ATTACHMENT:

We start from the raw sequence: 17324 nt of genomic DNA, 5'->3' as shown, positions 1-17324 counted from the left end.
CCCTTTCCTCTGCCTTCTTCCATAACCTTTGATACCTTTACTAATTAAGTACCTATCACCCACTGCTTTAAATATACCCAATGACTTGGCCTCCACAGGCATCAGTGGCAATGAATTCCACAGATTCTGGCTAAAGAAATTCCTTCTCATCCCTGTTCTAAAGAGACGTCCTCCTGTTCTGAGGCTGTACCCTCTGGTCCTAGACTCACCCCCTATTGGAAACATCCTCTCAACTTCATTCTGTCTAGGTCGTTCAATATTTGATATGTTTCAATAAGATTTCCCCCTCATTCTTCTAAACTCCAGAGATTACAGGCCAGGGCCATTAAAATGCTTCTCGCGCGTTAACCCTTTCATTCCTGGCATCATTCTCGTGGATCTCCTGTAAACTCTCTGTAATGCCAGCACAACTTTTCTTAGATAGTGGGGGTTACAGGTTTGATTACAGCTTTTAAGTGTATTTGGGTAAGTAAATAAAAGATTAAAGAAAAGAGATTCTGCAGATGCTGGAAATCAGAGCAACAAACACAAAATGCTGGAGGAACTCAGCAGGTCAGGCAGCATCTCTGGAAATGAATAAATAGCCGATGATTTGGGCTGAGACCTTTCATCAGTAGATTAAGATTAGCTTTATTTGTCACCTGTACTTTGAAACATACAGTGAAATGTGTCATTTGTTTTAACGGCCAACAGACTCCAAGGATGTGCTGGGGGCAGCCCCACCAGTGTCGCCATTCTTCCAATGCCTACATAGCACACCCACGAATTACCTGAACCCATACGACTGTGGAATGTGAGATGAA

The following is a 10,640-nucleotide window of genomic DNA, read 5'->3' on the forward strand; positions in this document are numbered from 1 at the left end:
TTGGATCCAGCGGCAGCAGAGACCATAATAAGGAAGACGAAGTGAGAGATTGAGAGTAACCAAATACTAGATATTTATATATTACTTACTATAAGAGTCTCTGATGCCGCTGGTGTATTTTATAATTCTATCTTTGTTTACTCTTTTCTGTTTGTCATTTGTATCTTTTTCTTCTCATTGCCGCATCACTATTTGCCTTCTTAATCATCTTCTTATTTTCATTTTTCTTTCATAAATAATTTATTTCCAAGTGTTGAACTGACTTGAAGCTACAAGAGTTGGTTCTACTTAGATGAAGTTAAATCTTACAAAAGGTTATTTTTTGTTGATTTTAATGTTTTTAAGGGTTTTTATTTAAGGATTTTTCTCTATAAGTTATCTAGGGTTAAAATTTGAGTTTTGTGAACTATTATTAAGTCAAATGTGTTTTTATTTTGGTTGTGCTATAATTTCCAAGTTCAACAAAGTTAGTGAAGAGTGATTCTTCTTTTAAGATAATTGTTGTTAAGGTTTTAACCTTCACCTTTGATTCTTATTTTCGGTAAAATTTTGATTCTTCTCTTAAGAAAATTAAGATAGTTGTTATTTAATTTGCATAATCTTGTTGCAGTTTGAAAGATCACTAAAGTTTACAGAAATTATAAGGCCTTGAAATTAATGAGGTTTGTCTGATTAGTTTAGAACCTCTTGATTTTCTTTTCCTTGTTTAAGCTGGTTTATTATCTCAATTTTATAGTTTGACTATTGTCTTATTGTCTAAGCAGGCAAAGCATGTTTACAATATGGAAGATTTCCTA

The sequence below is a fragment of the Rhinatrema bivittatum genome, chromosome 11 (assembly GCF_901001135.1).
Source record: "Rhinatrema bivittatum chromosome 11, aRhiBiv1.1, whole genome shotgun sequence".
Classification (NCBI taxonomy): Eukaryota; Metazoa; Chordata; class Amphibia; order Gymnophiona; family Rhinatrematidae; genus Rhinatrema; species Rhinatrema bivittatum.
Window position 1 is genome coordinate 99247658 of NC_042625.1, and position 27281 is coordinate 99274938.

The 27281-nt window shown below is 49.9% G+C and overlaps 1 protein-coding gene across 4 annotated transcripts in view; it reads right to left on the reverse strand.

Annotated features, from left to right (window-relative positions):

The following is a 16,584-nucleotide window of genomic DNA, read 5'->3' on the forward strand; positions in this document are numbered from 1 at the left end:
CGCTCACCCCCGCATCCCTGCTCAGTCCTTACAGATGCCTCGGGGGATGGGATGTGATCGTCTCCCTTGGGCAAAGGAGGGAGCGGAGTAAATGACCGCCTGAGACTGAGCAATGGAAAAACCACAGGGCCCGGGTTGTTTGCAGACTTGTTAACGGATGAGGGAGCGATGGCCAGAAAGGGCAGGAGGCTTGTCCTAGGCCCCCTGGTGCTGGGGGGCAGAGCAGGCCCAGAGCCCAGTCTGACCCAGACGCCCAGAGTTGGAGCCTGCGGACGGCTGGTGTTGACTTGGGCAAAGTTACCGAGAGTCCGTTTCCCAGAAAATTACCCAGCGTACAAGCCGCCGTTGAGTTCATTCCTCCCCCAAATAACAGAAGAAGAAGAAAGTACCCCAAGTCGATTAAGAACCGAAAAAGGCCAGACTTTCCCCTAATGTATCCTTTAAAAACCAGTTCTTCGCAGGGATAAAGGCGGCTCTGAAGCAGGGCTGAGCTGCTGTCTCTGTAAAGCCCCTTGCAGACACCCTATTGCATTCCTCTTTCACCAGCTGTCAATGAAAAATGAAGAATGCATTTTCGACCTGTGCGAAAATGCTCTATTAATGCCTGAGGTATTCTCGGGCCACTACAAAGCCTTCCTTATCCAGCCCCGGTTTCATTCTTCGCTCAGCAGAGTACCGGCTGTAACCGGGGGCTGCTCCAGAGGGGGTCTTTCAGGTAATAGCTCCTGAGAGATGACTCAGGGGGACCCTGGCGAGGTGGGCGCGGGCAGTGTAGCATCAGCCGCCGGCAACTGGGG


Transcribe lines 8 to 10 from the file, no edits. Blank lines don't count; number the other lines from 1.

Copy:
Window position 1 is genome coordinate 99247658 of NC_042625.1, and position 27281 is coordinate 99274938.

The 27281-nt window shown below is 49.9% G+C and overlaps 1 protein-coding gene across 4 annotated transcripts in view; it reads right to left on the reverse strand.

Annotated features, from left to right (window-relative positions):